Let's take a run through the steins which can be attributed to Otto Hupp. There isn't much to say about the sketch of the St. Florian stein that every collector will recognize as form 1786. In Germany, St. Florian is the patron-saint of the firemen: "Help thou, St. Florian, we start the second extinction." The way the letters are made and harmoniously displayed, the proportions shown in the lettering, the rather typical "A" with two "wings" at the upper side: those letters are a sure way to recognize Hupp's work. This well-known Florian stein exists in two sizes. It was made of "etched" and glazed stoneware and has an elaborate handle.

Another sketch shows a series of lids: six lids belonging to the book steins, form 2001 in its various designs. We cannot imagine that he could have been the designer of only the lids, or that he created only six steins out of the whole set. From the shape of the letters, giving the authors and titles of the respective books, we are sure that he created the whole set. This popular series shows a variation on one theme: books.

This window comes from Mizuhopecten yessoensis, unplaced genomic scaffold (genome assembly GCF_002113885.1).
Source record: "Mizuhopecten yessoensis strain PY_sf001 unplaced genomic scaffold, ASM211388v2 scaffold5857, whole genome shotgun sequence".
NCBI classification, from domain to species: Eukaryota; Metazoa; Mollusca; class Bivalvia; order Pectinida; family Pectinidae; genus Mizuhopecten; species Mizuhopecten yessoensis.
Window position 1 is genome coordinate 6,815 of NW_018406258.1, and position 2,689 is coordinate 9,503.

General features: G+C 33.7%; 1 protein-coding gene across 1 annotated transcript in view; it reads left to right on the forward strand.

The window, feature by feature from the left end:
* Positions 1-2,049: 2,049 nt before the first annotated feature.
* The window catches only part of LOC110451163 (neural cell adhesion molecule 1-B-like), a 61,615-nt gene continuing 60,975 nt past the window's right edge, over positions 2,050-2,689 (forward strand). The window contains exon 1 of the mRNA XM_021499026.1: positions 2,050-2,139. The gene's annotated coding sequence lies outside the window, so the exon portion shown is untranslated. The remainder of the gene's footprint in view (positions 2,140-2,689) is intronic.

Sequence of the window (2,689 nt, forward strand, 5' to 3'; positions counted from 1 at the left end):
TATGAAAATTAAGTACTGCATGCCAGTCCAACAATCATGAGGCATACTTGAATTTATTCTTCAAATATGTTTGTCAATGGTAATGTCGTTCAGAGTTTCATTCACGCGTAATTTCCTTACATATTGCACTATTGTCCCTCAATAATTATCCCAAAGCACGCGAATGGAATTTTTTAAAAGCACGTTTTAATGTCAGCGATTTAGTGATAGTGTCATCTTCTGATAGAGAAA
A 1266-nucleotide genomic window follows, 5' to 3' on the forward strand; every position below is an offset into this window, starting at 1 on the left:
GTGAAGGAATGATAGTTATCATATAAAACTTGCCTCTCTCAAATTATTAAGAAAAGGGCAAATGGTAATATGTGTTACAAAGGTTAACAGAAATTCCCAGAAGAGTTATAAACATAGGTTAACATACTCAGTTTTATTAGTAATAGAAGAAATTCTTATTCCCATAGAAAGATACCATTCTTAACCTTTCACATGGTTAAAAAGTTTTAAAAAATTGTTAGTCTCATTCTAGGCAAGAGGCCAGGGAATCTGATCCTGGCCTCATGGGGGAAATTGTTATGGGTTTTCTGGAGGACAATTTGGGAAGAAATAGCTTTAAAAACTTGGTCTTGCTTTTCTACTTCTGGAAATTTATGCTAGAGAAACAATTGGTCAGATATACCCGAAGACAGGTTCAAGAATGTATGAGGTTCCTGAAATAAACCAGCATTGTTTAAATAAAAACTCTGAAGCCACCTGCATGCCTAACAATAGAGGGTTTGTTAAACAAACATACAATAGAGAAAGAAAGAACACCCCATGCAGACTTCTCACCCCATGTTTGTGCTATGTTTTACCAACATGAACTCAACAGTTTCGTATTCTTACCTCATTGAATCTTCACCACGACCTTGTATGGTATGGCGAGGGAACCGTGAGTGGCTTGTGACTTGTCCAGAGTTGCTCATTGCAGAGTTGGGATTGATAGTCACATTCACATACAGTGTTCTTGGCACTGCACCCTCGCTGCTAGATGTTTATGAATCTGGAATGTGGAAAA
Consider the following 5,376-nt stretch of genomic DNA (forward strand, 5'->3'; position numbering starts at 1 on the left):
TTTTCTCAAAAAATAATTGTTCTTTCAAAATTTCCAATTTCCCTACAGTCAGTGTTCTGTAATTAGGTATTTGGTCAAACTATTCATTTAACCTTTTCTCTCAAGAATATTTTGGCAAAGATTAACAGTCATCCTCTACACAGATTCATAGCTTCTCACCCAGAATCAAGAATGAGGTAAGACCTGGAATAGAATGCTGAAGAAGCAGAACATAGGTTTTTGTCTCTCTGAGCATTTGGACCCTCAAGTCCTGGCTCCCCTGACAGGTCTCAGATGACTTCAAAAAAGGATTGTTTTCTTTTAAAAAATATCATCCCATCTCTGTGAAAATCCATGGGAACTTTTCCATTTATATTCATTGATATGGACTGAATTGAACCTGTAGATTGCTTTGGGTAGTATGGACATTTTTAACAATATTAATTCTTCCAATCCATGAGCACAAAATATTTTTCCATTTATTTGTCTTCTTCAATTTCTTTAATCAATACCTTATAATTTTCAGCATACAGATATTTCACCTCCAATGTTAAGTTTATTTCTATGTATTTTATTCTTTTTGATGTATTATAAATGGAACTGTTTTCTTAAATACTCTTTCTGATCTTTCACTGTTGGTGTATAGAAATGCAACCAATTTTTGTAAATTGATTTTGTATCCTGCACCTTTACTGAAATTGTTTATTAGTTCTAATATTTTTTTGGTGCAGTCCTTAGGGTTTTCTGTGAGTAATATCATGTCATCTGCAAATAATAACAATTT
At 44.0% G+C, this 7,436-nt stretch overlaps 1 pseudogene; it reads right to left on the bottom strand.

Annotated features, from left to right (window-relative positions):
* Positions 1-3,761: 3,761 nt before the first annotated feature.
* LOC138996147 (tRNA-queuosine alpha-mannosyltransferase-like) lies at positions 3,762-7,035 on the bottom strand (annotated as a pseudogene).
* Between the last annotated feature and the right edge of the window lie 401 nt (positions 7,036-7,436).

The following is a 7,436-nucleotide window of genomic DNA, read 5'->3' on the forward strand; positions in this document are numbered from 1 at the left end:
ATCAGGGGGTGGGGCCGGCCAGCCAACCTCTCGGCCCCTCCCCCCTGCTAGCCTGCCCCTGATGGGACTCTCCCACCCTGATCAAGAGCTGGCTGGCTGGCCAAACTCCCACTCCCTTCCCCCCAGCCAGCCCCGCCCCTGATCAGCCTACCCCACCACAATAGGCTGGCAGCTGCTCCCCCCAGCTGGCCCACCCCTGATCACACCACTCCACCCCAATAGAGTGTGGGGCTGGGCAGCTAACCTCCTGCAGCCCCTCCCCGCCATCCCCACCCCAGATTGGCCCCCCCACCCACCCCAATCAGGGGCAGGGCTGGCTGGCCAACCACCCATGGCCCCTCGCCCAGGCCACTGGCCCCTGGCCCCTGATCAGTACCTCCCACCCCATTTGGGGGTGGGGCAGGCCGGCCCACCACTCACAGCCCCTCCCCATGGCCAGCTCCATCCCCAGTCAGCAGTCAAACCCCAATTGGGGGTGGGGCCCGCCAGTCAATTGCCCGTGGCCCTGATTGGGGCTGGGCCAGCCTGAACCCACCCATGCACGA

The twelve book steins (form 2001) with various themes

The Mettlach Occupational Series
(see accompanying article in the Library entitled "The Mettlach Occupationals -
Designed by Otto Hupp")
Form Occupation Form Occupation
2719 baker 2725 artist
2720 tailor 2726 goldsmith
2721 cabinetmaker 2727 bookbinder
2722 shoemaker 2728 brewer
2723 carpenter 2729 smith
2724 mason 2730 butcher

The baker's stein (form 2719)
The postman's stein (form 1856)
The target stein (form 2717)
The rooftops of Munich stein (form 2002)
The chess stein (form 2049)
The David and Goliath stein (form 2718)
Inlaid lid of the David and Goliath stein
In a kind of diary, speaking about the year 1900, he wrote: "In March, I designed some beer steins for Villeroy & Boch, with the attributes of different professions: baker, tailor, shoemaker, goldsmith, etc." And so we know that he designed the twelve occupational steins which were first mentioned in the sales catalog of November 1901.